Review by Celtic Forest

Reviewed: 08/03/06

I'll give you three words: "Too. Damn. Short."

Mostly when you toss out numerous complaints about different games and how they could have been improved, you know that you wouldn't be able to do better yourself, and sometimes the bashing of certain game companies can be a bit unfair. But at a few specific moments, you just have to say the classic phrase with all your heart: "What were they thinking!?".

The much Die Hard-inspired game with the tasty long title "Rescue The Embassy Mission" seems at first to do everything right. When you take a glimpse on the concept and try out the first levels, you get hooked up directly and can't help to admire the rough atmosphere and stylistic terrorist action style. RTEM puts you up against a classic terrorist drama in the middle of a huge capital. A bunch of terrorists (whose names and nationality are never told) have occupied an embassy in the middle of a city center and taken the residents as hostage, and it's your job as a SWAT-team member to take them out. The game can't be classed into just one single genre, as RTEM lets you try out a lot of different levels, all with their own unique touch and gameplay.

The first level is a classic platform patrolling stage where your commandos sneak around in the streets trying to get to their respective strategic positions, namely look-out points from buildings close to the embassy. The terrorists have thought of this naturally, so they are guarding the streets with light sensors. Your mission is to take three specially chosen men through the level and get them to their points without getting caught in the light. If the terrorists spot you, they will start to shoot, and you run a big risk of getting hit and die. To prevent from getting caught, your character can do various agile moves to get out of the heat, including a roll, crawling on the ground, jumping behind fences and bushes and so on. The moves are animated very professionally and look really cool. The graphics and music add their own share to the atmosphere. The scenes are grimy and dark, and the music is both creepy and pumping with energy, piercing your nerves as you sneak around in the streets. The level gets longer and longer for each man that has to run it.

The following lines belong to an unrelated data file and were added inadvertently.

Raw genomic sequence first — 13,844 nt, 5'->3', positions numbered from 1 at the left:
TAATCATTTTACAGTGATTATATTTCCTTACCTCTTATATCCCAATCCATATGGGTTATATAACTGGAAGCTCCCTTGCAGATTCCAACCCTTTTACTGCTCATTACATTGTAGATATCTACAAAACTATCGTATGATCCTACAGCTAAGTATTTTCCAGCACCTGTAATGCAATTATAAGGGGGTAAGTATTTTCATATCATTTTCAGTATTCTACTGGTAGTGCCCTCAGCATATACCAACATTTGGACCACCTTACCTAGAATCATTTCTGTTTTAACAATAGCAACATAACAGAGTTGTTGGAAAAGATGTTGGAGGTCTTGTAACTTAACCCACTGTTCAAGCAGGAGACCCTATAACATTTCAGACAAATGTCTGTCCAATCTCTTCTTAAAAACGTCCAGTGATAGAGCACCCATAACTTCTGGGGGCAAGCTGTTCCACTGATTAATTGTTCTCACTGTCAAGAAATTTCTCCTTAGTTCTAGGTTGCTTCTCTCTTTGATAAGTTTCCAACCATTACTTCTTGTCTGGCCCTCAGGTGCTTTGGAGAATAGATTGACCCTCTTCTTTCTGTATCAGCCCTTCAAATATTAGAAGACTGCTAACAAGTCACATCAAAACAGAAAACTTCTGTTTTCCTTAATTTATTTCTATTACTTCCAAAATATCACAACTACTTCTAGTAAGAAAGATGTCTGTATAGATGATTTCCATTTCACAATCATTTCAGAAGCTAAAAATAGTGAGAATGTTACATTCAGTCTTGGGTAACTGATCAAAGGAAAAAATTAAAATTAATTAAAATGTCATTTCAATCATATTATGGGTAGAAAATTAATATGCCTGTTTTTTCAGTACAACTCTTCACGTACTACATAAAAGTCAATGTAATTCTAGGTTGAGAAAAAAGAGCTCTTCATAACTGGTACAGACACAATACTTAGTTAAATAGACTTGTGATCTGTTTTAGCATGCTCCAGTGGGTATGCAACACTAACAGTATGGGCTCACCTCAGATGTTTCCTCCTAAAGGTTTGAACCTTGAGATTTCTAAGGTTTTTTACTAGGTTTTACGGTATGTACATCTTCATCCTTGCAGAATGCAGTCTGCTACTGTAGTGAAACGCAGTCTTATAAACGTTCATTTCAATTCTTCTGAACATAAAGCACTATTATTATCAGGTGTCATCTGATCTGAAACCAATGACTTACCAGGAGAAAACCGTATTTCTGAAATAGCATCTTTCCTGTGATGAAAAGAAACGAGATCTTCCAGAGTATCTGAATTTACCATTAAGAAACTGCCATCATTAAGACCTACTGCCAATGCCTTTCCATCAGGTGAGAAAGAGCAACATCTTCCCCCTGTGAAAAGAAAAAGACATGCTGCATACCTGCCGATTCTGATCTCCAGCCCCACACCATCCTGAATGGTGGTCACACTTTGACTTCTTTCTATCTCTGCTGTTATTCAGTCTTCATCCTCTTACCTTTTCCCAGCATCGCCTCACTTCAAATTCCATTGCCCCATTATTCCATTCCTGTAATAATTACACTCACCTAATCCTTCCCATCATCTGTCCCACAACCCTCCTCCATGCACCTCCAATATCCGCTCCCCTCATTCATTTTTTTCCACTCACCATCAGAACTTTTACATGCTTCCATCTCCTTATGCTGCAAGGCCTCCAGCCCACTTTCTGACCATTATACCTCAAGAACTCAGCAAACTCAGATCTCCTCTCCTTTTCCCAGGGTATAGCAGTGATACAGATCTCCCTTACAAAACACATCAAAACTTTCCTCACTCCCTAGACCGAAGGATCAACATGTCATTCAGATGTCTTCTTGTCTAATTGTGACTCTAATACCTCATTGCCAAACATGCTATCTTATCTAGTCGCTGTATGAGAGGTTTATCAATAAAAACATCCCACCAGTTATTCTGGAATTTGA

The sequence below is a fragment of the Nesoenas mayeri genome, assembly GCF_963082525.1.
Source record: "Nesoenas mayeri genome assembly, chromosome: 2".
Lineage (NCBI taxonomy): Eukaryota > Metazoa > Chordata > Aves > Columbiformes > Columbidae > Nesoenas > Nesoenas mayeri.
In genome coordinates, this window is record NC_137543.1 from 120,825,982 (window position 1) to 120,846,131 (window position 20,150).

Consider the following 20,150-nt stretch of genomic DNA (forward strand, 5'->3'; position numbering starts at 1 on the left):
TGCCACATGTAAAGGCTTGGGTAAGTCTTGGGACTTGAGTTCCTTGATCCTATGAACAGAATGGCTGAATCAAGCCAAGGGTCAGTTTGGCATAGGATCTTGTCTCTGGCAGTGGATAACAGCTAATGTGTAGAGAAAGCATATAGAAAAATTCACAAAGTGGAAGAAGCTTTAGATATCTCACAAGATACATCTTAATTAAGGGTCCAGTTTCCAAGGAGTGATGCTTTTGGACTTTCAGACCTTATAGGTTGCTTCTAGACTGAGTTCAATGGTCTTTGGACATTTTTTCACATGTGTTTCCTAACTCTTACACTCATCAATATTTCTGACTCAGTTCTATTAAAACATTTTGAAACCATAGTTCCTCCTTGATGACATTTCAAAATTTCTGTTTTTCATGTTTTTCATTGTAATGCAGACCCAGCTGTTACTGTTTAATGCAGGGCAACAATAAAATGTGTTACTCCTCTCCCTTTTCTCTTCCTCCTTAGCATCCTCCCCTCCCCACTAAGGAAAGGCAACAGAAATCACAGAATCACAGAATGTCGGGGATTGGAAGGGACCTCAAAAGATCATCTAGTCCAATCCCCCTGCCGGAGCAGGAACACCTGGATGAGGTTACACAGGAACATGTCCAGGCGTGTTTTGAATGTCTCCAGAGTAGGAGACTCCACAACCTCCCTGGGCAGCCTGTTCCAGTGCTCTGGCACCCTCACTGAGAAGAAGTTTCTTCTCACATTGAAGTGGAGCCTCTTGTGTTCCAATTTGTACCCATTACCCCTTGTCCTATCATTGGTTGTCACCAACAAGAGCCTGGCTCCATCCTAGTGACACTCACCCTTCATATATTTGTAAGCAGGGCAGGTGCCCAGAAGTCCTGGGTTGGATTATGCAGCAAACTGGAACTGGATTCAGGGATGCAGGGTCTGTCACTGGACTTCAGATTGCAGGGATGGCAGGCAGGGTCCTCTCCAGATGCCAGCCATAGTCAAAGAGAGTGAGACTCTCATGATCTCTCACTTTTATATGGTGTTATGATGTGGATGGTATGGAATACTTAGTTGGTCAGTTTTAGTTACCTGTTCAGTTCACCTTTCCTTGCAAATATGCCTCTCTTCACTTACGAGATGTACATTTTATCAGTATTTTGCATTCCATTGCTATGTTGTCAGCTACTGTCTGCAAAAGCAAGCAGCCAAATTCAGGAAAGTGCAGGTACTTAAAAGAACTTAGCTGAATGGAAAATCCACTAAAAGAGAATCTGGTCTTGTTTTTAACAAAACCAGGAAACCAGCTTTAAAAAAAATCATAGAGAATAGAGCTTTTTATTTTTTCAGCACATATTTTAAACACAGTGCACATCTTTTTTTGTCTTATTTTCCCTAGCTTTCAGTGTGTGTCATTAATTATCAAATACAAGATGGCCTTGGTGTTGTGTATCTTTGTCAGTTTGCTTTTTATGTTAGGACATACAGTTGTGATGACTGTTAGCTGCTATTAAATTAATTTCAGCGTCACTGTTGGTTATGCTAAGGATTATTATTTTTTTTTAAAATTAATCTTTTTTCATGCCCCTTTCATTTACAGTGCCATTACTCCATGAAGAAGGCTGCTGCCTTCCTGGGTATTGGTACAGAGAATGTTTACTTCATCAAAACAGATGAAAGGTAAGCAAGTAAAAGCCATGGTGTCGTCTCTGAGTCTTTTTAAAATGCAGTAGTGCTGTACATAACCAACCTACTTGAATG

When the men are positioned out, level 2 begins. This level is based upon trick shooting. These men will now take out their sniper rifles and take out all the enemies they can see standing next to the windows in the occupied embassy. Now the game turns into a trick shooting simulator. Blasting away the windows will not only panic the terrorists, but also hopefully reduce their numbers. The second level is finished as soon as you have decided you are satisfied with the shootout.

Now the third level starts. This stage is nothing less than an attempt of a very early first person shooter. Now three new SWAT:s land on the roof of the building. These men now enter the building via rope climbing down on the wall. Having shot the windows will help a lot, since otherwise the terrorists would guard the entryways. Entering the embassy via the rope is a risky stage, and requires precision not to put too much tension on the rope and fall down. When the SWAT enters, he does it by kicking in the window in a cool sequence. As soon as you are inside, you begin searching through the embassy after the hostages and the terrorists. Now the game becomes even more stressful, as you have to watch out for terrorists jumping out from every corner to fire at you. You see the whole action from your eyes, and you have to move quickly to avoid getting caught or run out of time.

Basically, RTEM does everything the right way. It has attitude, it has variation, it has nice atmospheric graphics and sounds, it has a good gameplay. The game is also highly realistic and stressful. Your character can only take one bullet or fall, then he is gone forever. If a character dies, the game is not over, but the operation's difficulty is highly increased as important targets won't be secured, which puts a lot more pressure on the other team mates. A perfect concept for a perfect game. Too bad RTEM has one big flaw that makes it fall down thirty stories on the grade scale...

The game is too short.

No, it's not just too short, it's not even completed!

The three levels are cleared maybe within ten minutes. Then the game is over! No, I'm not kidding you! The game is over! There is nothing more to do! Literally, you will finish this game in ten minutes the first day you play it. What the heck is this? I remember when I bought this game as a little child. Normally, I wasn't very critic-minded as a kid, I just played and was happy. But this time I felt cheated. I was very mad. I still am. Why would you want to get a game that lasts for only ten minutes?

Yes, there are several settings you can do in the beginning of the game to change the difficulty, and the ending variates depending on how you proceeded through the game and how many of your men survived the operation, but still...this is definitely not enough. RETM is not only one of the shortest games for the NES, it must be one of the shortest games in history. Ever. Okay, if this game had been bad in all other parts, I wouldn't have cared, but now it had so much potential to be a true classic and one of the best games for the console. I am sad. So much potential going to waste because of lazy developers. Try it out, please, as it is a quite cool experience, but don't expect a lot of entertainment, as it only lasts for a few seconds.

Rating:   3.0 - Fair

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